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If this is the wrong place to ask this let me know.

Here is the formula I have right now:

=LEN($A$2)>$AB$11

Applies to:

=$A$2

That works great for the one cell. I need it to apply to each cell in the column.

If it was C# I would do something like this:

foreach(cell in columnA)
{
   if(cell.text.length > (INT)$AB$11.text)
   {
      cell.format(red)
   }
}

In other words how do I format each cell in column FOO if the len() of the cell value is longer then BAR?

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This looks like something for stackoverflow, if you ask me... –  marcusw Dec 16 '09 at 22:14
    
Yeah I don't know. If I found this question on SO I would say it belongs somewhere else. Where I'm not sure. –  NitroxDM Dec 17 '09 at 4:39
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1 Answer

up vote 2 down vote accepted

If you need to generate the formatting programmatically for a large number of cells, you can do it with a macro (VBA), but if you're just looking for a quick and easy solution, you can drop the $'s from your original formula and copy and paste. In other words:

=LEN(A2)>$AB$11

Applies to A2, but if you copy and paste that into, say, B3, from B2 (that is to say, one cell down from the original), it will update itself to be this:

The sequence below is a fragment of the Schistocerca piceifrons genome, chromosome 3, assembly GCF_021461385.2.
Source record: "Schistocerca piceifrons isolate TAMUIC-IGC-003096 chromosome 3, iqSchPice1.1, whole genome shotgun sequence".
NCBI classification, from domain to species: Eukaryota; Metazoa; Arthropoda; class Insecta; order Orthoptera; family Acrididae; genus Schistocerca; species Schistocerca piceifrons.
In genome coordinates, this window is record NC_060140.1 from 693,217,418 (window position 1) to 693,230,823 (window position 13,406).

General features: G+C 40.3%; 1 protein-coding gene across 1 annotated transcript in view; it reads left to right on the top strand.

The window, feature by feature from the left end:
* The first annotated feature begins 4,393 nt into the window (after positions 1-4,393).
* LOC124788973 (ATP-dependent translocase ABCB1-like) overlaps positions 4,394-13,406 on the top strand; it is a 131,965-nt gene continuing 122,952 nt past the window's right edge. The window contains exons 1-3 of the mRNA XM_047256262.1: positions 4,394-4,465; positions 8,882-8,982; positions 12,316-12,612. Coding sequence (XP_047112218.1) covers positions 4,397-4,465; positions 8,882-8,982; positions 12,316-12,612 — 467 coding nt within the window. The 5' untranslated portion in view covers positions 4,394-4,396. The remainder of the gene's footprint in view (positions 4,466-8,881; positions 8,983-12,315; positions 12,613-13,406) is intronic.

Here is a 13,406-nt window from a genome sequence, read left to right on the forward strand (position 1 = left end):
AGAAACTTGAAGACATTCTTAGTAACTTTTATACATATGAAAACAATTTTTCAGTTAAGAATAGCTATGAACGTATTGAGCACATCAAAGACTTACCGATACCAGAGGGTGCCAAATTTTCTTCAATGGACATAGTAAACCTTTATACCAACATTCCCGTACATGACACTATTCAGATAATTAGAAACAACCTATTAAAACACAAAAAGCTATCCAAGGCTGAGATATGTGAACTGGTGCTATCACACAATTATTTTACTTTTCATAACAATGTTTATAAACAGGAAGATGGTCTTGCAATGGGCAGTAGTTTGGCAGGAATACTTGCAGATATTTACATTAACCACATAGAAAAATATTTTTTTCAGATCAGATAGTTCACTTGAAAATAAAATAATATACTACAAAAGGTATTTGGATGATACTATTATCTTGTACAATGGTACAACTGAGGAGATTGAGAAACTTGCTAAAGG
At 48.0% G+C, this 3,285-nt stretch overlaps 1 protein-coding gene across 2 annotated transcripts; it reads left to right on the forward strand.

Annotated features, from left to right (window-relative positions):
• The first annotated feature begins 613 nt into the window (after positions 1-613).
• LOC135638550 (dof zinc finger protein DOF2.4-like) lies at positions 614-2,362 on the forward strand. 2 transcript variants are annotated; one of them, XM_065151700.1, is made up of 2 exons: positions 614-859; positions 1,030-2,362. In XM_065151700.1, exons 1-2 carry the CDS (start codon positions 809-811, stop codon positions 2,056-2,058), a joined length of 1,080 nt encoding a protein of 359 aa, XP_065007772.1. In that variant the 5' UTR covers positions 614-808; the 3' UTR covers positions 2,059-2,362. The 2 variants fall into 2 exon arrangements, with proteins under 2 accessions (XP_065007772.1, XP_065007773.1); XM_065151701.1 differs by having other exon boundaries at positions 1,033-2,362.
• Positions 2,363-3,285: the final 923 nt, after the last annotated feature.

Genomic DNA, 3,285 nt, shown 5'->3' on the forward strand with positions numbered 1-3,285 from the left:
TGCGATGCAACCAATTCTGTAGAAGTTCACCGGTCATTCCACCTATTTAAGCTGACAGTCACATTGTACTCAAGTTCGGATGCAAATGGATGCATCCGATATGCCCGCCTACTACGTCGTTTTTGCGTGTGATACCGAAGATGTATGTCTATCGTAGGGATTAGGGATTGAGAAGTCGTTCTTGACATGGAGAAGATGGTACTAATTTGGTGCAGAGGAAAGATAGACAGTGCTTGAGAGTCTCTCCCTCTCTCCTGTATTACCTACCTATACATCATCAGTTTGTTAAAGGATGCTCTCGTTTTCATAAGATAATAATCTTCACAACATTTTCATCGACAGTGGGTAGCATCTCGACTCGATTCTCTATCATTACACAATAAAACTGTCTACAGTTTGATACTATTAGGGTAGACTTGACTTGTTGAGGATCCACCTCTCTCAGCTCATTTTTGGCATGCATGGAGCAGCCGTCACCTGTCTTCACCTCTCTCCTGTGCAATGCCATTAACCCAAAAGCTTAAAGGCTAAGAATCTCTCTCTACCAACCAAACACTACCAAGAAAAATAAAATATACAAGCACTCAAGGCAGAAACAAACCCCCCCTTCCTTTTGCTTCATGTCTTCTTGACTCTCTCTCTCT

=LEN(A3)>$AB$11

You can paste across a large range of cells and it will update all of them. References without dollar signs are relative references, and will be updated in a copy/paste; references with dollar signs are absolute. I'm presuming, by the way, that AB11 holds a certain parameter you want to compare all cells to. If you're comparing them all to the single value, leave the dollar signs in that reference. If you're comparing a column to another column, relative references can do that for you too like this:

=LEN(A2)>$AB11

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Gotcha. Here is what is odd... Formula: =LEN(A2)>$AB$11 Applies to: =$A$2:$A$88 Does exactly what I need. I'm just not sure how. There is some odd automagic going on here. –  NitroxDM Dec 17 '09 at 4:43
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